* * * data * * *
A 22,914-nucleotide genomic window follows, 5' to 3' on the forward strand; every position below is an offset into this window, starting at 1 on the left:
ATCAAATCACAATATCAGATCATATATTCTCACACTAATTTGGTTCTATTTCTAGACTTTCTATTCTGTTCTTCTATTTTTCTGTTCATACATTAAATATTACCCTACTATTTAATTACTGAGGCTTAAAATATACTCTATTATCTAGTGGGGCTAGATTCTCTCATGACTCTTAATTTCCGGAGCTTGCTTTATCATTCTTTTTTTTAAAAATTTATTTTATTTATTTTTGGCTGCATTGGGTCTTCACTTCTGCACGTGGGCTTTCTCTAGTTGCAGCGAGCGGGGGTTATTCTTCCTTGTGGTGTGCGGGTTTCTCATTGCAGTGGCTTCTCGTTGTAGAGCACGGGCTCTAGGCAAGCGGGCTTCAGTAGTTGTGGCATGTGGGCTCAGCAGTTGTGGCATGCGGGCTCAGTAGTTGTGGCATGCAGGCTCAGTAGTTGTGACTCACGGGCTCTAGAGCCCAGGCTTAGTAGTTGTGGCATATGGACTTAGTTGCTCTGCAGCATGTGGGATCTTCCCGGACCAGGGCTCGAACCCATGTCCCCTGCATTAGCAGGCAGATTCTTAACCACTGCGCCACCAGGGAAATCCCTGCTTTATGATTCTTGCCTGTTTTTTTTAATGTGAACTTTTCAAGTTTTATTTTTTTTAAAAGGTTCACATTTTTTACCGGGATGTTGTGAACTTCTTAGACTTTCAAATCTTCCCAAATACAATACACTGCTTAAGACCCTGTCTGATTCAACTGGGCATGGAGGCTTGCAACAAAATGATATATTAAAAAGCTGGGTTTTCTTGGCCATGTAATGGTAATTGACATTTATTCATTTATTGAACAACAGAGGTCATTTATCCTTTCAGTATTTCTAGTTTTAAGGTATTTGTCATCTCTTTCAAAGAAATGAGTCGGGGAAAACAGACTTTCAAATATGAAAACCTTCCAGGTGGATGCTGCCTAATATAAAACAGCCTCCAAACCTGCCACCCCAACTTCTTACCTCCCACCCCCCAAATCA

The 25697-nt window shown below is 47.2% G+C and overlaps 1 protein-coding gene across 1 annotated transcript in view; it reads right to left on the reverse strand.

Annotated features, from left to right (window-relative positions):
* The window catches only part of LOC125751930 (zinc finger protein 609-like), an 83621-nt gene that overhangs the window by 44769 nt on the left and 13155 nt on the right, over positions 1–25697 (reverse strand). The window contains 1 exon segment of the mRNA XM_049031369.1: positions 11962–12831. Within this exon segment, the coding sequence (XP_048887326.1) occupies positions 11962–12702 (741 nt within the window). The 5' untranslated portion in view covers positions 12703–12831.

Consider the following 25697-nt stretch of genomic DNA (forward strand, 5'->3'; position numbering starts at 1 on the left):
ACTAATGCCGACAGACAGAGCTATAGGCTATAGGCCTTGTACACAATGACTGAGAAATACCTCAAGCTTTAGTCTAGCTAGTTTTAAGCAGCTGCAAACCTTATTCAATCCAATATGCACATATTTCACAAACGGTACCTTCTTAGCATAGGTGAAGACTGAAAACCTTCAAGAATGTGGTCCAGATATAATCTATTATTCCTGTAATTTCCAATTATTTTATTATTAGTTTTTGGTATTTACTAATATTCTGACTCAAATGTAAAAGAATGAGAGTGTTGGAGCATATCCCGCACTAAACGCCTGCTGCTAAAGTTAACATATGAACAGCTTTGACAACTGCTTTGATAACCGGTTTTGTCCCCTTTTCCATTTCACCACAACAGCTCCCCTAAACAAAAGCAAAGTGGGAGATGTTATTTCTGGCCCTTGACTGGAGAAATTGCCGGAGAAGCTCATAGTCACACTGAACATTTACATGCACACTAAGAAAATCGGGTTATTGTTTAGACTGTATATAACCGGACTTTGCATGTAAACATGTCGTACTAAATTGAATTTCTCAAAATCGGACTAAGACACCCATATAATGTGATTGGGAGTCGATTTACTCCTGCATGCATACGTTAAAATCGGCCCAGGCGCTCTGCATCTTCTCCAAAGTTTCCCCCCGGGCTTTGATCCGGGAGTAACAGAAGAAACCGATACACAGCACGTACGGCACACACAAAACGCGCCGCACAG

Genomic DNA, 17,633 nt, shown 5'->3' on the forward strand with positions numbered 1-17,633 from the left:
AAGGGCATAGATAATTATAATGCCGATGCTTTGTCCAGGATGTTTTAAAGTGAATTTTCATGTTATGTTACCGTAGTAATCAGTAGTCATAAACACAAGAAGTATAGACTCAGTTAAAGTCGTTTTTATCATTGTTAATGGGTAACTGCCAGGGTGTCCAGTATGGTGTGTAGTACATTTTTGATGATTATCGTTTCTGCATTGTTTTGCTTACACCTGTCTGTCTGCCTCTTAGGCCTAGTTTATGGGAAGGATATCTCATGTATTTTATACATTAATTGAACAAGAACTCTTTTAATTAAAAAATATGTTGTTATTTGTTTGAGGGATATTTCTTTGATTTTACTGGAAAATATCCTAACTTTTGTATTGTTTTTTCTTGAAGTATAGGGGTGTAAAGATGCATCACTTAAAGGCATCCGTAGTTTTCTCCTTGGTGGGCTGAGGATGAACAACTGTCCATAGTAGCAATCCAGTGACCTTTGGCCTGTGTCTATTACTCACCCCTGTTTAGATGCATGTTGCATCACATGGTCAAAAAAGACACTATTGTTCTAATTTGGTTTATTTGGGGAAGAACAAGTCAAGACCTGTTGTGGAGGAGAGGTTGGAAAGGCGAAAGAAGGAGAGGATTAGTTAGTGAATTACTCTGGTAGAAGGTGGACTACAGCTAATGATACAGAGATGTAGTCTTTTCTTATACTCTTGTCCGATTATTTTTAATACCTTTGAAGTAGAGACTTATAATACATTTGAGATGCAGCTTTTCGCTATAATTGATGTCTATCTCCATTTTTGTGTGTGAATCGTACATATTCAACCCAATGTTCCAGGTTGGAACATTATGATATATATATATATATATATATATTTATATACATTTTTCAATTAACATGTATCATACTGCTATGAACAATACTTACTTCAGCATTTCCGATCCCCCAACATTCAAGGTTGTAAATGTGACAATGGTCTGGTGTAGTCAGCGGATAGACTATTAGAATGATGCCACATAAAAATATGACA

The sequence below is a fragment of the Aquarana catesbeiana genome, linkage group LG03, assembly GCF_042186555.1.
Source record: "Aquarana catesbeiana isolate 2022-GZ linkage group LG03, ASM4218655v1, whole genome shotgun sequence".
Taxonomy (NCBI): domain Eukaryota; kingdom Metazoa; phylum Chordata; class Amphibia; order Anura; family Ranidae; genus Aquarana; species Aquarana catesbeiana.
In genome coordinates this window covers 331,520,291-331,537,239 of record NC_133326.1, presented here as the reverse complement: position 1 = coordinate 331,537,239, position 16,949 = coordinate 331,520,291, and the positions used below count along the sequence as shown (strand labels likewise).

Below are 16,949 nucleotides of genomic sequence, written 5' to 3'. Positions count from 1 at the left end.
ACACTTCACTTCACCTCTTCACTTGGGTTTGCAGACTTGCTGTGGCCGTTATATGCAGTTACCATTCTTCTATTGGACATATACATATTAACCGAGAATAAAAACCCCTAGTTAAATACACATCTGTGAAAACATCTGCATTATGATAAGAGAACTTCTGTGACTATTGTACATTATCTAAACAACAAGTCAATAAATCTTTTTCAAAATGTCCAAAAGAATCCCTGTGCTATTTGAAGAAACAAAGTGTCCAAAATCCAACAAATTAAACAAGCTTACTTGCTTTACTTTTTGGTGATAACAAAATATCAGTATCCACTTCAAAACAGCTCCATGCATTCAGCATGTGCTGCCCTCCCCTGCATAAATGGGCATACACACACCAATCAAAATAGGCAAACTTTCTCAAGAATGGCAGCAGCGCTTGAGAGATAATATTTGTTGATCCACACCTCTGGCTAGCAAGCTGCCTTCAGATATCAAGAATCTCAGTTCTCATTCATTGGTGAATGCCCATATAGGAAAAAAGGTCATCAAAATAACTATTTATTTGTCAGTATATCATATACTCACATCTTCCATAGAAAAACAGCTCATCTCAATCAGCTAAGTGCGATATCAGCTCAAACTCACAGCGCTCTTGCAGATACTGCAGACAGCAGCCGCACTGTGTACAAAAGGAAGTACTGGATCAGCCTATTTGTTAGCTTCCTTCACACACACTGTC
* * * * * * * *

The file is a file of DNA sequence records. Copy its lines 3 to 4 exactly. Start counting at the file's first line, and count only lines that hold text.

The 25697-nt window shown below is 47.2% G+C and overlaps 1 protein-coding gene across 1 annotated transcript in view; it reads right to left on the reverse strand.

Annotated features, from left to right (window-relative positions):